The first indicator that he gave that he might be attempting to leverage time to win our match actually occurred between games, when we were siding. He said how Geargia is an uncommon matchup and he needed to think through how he was going to side. Then he asked the judge watching our match how much time was remaining before he was required to present his deck. The judge said about a minute.
When the judges stopped the match once time was called, I was confused and didn't understand why, but Michelle instantly recognized the reason and explained why he was checking the graveyard. I don't really doubt that he did this purposefully. That said, time management is a part of the game and it's kind of silly for judges to expect players not to acknowledge that it exists and to make plays with it in mind. Being that there was no true play to be made here, though, there are other debates to be had but I feel like I'm too close to this situation as is and will leave that to everybody else.
In either case, within the context of our match, I don't think what Michelle deserved a penalty as harsh as a DQ. But he does have a target on his back and Konami was ready to pull the trigger as soon as the opportunity presented itself. It's no secret that Konami has no sympathy for somebody with a reputation for shady play.
With that in mind, our match was actually pretty lop-sided. I had mediocre hands both games whereas he took Game 1 with Return from the Different Dimension and was in full control of the second with Sixth Sense for five. He really had almost no reason to stall for that extra turn. If he had just drawn and not given them such an excuse then he would've almost certainly won.
People have been asking if I was trying to manage the clock by handing it over to him with seven seconds left. I honestly didn't know exactly how much time was left when I ended my turn. I had to physically turn away from the game board in order to see the clock. I remember looking when there was appx. fifteen, seven and three minutes left so I knew we were running out but it wasn't a calculated decision to end my turn at that time. We had too many judges around us for me to consider attempting to watch the clock from my position and end my turn at just the right time, and I am a clean player with a clean reputation. I'm not sure why he would've even risked what was almost a sure win for a single turn.
While what he did was understandable (although not something I would do), at least to a point (debates to be had etc etc), it was intentional, against the rules and he, more than anybody, knew this and did it anyway, despite (a) already being in a very, very strong position (b) with judges all around that (c) he knew (or should have known) would be looking for a reason to penalize him. Before I felt as though he had been unfairly disqualified, but it's difficult to say that he was completely victimized with everything mentioned here in mind. That's my take, at least, based on my role in all of this... which is clearly a biased one (no matter how objectively I attempt to look at it) since it may or may not have an impact on the perception of my win, depending how each individual looks at this.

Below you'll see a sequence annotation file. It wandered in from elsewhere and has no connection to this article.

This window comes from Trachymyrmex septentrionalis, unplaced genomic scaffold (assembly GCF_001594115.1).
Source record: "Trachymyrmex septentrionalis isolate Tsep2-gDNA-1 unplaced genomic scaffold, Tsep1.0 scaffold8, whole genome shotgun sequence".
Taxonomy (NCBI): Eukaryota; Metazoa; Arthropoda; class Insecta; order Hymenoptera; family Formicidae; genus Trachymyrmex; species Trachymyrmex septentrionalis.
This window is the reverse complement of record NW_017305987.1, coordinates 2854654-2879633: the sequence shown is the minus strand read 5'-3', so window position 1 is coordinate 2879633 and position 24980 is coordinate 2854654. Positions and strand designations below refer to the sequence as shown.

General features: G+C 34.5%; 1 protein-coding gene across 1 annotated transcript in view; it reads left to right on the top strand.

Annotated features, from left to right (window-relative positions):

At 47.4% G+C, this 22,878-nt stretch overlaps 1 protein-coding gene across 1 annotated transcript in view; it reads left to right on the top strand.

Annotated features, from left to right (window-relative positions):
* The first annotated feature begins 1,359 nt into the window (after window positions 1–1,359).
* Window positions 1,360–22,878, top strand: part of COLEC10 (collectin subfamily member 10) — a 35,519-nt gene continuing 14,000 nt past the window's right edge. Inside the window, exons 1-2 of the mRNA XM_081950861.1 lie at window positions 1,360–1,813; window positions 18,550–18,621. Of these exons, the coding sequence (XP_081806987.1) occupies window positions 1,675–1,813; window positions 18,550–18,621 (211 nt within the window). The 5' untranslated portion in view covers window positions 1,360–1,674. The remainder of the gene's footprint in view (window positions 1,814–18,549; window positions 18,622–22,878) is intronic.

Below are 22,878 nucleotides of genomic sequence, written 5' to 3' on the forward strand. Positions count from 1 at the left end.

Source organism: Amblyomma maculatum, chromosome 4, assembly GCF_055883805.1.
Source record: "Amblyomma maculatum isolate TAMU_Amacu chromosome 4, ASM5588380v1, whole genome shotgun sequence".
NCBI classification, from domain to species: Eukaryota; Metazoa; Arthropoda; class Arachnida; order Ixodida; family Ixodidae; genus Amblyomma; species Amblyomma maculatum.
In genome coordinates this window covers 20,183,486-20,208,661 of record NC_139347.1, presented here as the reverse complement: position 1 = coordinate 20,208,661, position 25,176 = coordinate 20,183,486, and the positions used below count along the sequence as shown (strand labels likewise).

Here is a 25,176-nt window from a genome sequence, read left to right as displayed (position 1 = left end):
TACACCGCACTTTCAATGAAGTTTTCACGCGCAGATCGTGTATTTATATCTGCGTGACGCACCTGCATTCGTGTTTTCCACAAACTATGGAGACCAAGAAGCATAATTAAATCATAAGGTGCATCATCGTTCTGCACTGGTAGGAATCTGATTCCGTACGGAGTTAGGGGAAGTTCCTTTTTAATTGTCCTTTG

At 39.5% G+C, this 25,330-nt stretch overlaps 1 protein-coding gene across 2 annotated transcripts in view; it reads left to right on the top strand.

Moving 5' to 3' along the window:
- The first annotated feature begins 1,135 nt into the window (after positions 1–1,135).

NORTH AMERICA VERSUS EUROPE
It was one of the most commonly asked questions of the weekend: “Do you think American or European players are better?” and I feel like it’s one I should attempt to answer here. It’s a complex subject that probably deserves its own article but for now, I’m just going to give the simple answer:
I think both playerbases are extremely biased and are giving opinions on what are relatively small sample sizes.
What’s ironic about my assessment is that I won Turin and scrubbed out in Germany… so I could easily just be biased, be bitter about Bochum, arrogant about Italy and hate on the skill level of the European playerbase. But the truth is that when I went to YCS Bochum in Germany this year, I felt like the skill level of most of my opponents and the players that I watched was lower than the average American player but in Italy, I thought each round was more challenging that the average the typical North American YCS. I’ve only been to a couple events and had drastically different experiences. Most of the people chiming in on this subject have only attended a single event (IF ANY) oversees and their opinions are driven by what they want to think.
But I don’t just mean the sample size in regards to the overseas dueling experience of the person providing the opinion, either. I am also referring to the sample size of events/opportunities to win on each other's continent. Remember that there is a longer history of North American events, which means that Europeans have had more opportunities to win over here. Simply saying Europe has won three and North America has won one on the other’s soil is ignorant.
Personally? What I would like to see is an annual competition similar to the Ryder Cup in golf where the top players from the two continents have, say, five representatives and whoever takes the best three of five receives a trophy to be passed back-and-forth to the current champion.
YCS Turin was the last event I actually expected to win, but I’m so thankful and probably much more appreciative that it happened now. Thanks again to my wife, all of my Yu-Gi-Oh friends/family and fans, ARG, Konami and everybody else for your support before and after the event!!